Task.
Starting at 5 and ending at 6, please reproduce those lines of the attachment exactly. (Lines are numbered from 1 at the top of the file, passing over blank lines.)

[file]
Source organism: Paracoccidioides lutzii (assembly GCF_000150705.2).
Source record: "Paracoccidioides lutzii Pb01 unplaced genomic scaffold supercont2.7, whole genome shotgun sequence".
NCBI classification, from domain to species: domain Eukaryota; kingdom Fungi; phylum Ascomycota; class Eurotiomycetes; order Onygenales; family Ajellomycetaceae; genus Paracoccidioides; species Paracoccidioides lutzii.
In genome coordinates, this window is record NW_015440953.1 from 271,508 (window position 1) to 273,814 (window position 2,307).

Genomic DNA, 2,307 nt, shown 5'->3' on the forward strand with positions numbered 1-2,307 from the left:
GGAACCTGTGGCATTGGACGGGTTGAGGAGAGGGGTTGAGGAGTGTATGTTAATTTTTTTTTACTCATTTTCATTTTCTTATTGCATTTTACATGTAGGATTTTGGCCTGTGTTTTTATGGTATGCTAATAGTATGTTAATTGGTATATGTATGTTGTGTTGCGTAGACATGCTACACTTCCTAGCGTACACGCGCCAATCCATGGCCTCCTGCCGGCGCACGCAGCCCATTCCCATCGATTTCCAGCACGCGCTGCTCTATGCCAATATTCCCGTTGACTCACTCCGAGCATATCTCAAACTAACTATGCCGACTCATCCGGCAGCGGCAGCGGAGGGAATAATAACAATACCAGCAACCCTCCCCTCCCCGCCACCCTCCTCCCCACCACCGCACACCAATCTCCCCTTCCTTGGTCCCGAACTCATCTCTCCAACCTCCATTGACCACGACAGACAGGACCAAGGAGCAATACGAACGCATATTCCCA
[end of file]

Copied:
Genomic DNA, 2,307 nt, shown 5'->3' on the forward strand with positions numbered 1-2,307 from the left:
GGAACCTGTGGCATTGGACGGGTTGAGGAGAGGGGTTGAGGAGTGTATGTTAATTTTTTTTTACTCATTTTCATTTTCTTATTGCATTTTACATGTAGGATTTTGGCCTGTGTTTTTATGGTATGCTAATAGTATGTTAATTGGTATATGTATGTTGTGTTGCGTAGACATGCTACACTTCCTAGCGTACACGCGCCAATCCATGGCCTCCTGCCGGCGCACGCAGCCCATTCCCATCGATTTCCAGCACGCGCTGCTCTATGCCAATATTCCCGTTGACTCACTCCGAGCATATCTCAAACTAACTATGCCGACTCATCCGGCAGCGGCAGCGGAGGGAATAATAACAATACCAGCAACCCTCCCCTCCCCGCCACCCTCCTCCCCACCACCGCACACCAATCTCCCCTTCCTTGGTCCCGAACTCATCTCTCCAACCTCCATTGACCACGACAGACAGGACCAAGGAGCAATACGAACGCATATTCCCA